Music

Heartsrevolution: Switchblade EP

Heartsrevolution, the latest electro/hipster/electro/ironic/whatever group from NYC to momentarily inflame the blogosphere with a track, suddenly blasted everywhere with “C.Y.O.A.” eye chart styled t shirts and buttons and slip-on ballet shoes and bandanas.


Heartsrevolution

Switchblade EP

Label: IHeartComix
Amazon
iTunes

Heartsrevolution, the latest electro/hipster/electro/ironic/whatever group from NYC to momentarily inflame the blogosphere with a track, suddenly blasted everywhere with “C.Y.O.A.” eye chart styled t-shirts and buttons and slip-on ballet shoes and bandanas. Smart? I think so! Because even if the group only has one actual EP (the Switchblade EP), and even if their song with Cory Kennedy’s not even on it, you can’t pirate merchandise! This music is totally fashion, and completely inconsequential. Bouncing off of Justice’s driven hard rock-electro, “Switchblade” stutters forward as vocalist Leyla Safai shouts clichés. Throughout, her voice is treated with an effect that makes it both blurry and with a grating edge; it conveys “edgy hipster”, but it’s not all that pleasant to listen to. The group’s anthem is “C.Y.O.A.”, which was previously released as a 12”; two of the three remixes of the track on Switchblade EP appeared on it. That’s OK, as the best, Flosstradamus’s mix, is new – it adds a pulsing treble melody but retains the snarling attitude of the original. The rest of the material here, though, alternates between pastiches of today’s “latest dance sound” and remarkably staid electro-rock (“Wolves + Libertines” could have been done by the Pipettes, perhaps), and slides by all attitude and no substance. I’ll admit that eye chart t shirt is kinda cool, if you’ve never seen anyone out wearing it. +1 for that. And +1 for being skewered so entertainingly on Hipster Runoff.

4

In the wake of Malcolm Young's passing, Jesse Fink, author of The Youngs: The Brothers Who Built AC/DC, offers up his top 10 AC/DC songs, each seasoned with a dash of backstory.

In the wake of Malcolm Young's passing, Jesse Fink, author of The Youngs: The Brothers Who Built AC/DC, offers up his top 10 AC/DC songs, each seasoned with a dash of backstory.

Keep reading... Show less

Pauline Black may be called the Queen of Ska by some, but she insists she's not the only one, as Two-Tone legends the Selecter celebrate another stellar album in a career full of them.

Being commonly hailed as the "Queen" of a genre of music is no mean feat, but for Pauline Black, singer/songwriter of Two-Tone legends the Selecter and universally recognised "Queen of Ska", it is something she seems to take in her stride. "People can call you whatever they like," she tells PopMatters, "so I suppose it's better that they call you something really good!"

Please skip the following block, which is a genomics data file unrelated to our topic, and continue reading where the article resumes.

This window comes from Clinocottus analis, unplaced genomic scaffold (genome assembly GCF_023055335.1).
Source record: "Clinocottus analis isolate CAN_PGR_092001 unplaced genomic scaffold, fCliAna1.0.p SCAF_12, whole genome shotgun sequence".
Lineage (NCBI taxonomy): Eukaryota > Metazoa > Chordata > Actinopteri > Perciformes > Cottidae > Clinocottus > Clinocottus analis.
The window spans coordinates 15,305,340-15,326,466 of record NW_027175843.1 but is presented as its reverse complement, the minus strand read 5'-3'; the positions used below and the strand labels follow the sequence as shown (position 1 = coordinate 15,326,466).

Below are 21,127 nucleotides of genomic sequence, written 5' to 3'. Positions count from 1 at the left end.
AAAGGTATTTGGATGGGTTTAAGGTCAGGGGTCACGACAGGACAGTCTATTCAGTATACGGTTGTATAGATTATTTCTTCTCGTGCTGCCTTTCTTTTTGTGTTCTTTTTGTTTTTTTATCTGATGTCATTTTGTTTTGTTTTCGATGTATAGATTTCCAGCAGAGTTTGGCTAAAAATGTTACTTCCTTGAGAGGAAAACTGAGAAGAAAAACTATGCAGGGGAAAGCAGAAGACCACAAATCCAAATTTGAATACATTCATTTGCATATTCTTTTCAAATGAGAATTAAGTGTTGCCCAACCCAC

Keep reading... Show less

Morrison's prose is so engaging and welcoming that it's easy to miss the irreconcilable ambiguities that are set forth in her prose as ineluctable convictions.

It's a common enough gambit in science fiction. Humans come across a race of aliens that appear to be entirely alike and yet one group of said aliens subordinates the other, visiting violence upon their persons, denigrating them openly and without social or legal consequence, humiliating them at every turn. The humans inquire why certain of the aliens are subjected to such degradation when there are no discernible differences among the entire race of aliens, at least from the human point of view. The aliens then explain that the subordinated group all share some minor trait (say the left nostril is oh-so-slightly larger than the right while the "superior" group all have slightly enlarged right nostrils)—something thatm from the human vantage pointm is utterly ridiculous. This minor difference not only explains but, for the alien understanding, justifies the inequitable treatment, even the enslavement of the subordinate group. And there you have the quandary of Otherness in a nutshell.

Keep reading... Show less
3

A 1996 classic, Shawn Colvin's album of mature pop is also one of best break-up albums, comparable lyrically and musically to Joni Mitchell's Hejira and Bob Dylan's Blood on the Tracks.

When pop-folksinger Shawn Colvin released A Few Small Repairs in 1996, the music world was ripe for an album of sharp, catchy songs by a female singer-songwriter. Lilith Fair, the tour for women in the music, would gross $16 million in 1997. Colvin would be a main stage artist in all three years of the tour, playing alongside Liz Phair, Suzanne Vega, Sheryl Crow, Sarah McLachlan, Meshell Ndegeocello, Joan Osborne, Lisa Loeb, Erykah Badu, and many others. Strong female artists were not only making great music (when were they not?) but also having bold success. Alanis Morissette's Jagged Little Pill preceded Colvin's fourth recording by just 16 months.

Keep reading... Show less
9

Frank Miller locates our tragedy and warps it into his own brutal beauty.

In terms of continuity, the so-called promotion of this entry as Miller's “third" in the series is deceptively cryptic. Miller's mid-'80s limited series The Dark Knight Returns (or DKR) is a “Top 5 All-Time" graphic novel, if not easily “Top 3". His intertextual and metatextual themes resonated then as they do now, a reason this source material was “go to" for Christopher Nolan when he resurrected the franchise for Warner Bros. in the mid-00s. The sheer iconicity of DKR posits a seminal work in the artist's canon, which shares company with the likes of Sin City, 300, and an influential run on Daredevil, to name a few.

Keep reading... Show less
8
Pop Ten
Mixed Media
PM Picks

© 1999-2017 Popmatters.com. All rights reserved.
Popmatters is wholly independently owned and operated.

rating-image